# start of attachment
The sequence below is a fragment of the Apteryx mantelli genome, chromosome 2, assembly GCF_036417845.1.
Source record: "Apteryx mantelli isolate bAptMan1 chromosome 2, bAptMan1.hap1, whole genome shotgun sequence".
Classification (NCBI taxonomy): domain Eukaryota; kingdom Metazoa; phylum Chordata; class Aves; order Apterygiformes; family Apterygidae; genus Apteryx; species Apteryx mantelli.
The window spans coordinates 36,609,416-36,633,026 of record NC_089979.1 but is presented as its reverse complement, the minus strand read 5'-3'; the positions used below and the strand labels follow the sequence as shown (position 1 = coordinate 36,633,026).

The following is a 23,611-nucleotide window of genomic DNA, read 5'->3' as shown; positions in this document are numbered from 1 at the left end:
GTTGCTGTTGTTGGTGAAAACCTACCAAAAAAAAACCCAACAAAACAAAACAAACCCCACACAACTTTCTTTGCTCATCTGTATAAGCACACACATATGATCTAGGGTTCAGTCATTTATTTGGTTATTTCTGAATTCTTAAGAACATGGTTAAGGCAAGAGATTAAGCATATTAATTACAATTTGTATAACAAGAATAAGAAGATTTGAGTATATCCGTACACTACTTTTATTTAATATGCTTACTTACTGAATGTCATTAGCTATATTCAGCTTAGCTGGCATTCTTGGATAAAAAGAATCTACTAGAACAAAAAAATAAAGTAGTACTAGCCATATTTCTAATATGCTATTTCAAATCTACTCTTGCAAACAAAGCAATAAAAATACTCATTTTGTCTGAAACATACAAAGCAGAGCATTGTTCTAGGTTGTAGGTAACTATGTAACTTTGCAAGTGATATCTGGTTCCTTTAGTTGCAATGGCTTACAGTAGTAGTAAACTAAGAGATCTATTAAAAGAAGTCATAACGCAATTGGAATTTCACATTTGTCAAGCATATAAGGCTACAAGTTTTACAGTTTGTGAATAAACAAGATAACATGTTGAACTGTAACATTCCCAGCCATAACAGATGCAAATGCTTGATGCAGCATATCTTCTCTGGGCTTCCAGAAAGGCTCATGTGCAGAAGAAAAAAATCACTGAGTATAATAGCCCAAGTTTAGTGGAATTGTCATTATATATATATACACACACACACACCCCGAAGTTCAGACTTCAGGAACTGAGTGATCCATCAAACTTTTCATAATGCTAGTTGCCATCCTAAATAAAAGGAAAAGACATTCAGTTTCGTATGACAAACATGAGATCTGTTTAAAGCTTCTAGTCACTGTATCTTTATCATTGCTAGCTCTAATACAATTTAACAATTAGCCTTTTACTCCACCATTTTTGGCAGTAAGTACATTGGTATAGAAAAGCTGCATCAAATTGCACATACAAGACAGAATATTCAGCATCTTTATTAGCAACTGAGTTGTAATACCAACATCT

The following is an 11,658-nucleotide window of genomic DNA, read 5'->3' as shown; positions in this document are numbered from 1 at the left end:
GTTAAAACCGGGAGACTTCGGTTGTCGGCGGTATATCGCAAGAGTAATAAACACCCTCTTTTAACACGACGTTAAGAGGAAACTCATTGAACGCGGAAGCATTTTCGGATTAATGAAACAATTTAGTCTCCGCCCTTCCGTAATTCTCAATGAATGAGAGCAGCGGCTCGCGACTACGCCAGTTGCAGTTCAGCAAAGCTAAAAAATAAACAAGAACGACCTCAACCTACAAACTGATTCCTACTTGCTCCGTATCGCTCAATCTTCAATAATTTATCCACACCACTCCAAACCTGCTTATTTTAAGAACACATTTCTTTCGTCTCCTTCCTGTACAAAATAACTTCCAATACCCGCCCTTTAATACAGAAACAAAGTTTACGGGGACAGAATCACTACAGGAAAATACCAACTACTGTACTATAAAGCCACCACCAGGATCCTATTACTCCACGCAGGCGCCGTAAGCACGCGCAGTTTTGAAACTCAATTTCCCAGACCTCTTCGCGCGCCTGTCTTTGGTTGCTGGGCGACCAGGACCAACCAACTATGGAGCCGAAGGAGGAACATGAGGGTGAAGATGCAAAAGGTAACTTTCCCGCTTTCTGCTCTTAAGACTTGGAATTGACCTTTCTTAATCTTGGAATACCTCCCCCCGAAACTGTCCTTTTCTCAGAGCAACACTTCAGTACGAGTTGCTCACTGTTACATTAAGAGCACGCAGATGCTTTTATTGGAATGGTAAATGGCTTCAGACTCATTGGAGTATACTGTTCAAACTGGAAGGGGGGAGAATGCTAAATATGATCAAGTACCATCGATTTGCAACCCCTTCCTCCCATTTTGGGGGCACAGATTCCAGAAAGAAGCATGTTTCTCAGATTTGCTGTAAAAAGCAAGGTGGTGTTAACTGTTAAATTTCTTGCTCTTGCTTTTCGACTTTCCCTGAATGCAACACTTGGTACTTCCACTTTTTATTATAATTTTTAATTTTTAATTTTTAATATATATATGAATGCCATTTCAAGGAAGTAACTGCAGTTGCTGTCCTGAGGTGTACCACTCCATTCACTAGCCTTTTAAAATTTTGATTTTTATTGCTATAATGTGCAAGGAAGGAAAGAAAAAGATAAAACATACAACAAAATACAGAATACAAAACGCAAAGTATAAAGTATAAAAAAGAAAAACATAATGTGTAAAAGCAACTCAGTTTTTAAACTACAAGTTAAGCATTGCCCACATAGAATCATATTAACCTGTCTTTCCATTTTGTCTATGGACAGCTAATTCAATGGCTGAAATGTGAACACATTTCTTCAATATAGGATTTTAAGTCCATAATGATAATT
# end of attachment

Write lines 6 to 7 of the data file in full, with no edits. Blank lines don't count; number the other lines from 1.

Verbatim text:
GTTGCTGTTGTTGGTGAAAACCTACCAAAAAAAAACCCAACAAAACAAAACAAACCCCACACAACTTTCTTTGCTCATCTGTATAAGCACACACATATGATCTAGGGTTCAGTCATTTATTTGGTTATTTCTGAATTCTTAAGAACATGGTTAAGGCAAGAGATTAAGCATATTAATTACAATTTGTATAACAAGAATAAGAAGATTTGAGTATATCCGTACACTACTTTTATTTAATATGCTTACTTACTGAATGTCATTAGCTATATTCAGCTTAGCTGGCATTCTTGGATAAAAAGAATCTACTAGAACAAAAAAATAAAGTAGTACTAGCCATATTTCTAATATGCTATTTCAAATCTACTCTTGCAAACAAAGCAATAAAAATACTCATTTTGTCTGAAACATACAAAGCAGAGCATTGTTCTAGGTTGTAGGTAACTATGTAACTTTGCAAGTGATATCTGGTTCCTTTAGTTGCAATGGCTTACAGTAGTAGTAAACTAAGAGATCTATTAAAAGAAGTCATAACGCAATTGGAATTTCACATTTGTCAAGCATATAAGGCTACAAGTTTTACAGTTTGTGAATAAACAAGATAACATGTTGAACTGTAACATTCCCAGCCATAACAGATGCAAATGCTTGATGCAGCATATCTTCTCTGGGCTTCCAGAAAGGCTCATGTGCAGAAGAAAAAAATCACTGAGTATAATAGCCCAAGTTTAGTGGAATTGTCATTATATATATATACACACACACACACCCCGAAGTTCAGACTTCAGGAACTGAGTGATCCATCAAACTTTTCATAATGCTAGTTGCCATCCTAAATAAAAGGAAAAGACATTCAGTTTCGTATGACAAACATGAGATCTGTTTAAAGCTTCTAGTCACTGTATCTTTATCATTGCTAGCTCTAATACAATTTAACAATTAGCCTTTTACTCCACCATTTTTGGCAGTAAGTACATTGGTATAGAAAAGCTGCATCAAATTGCACATACAAGACAGAATATTCAGCATCTTTATTAGCAACTGAGTTGTAATACCAACATCT

The following is an 11,658-nucleotide window of genomic DNA, read 5'->3' as shown; positions in this document are numbered from 1 at the left end: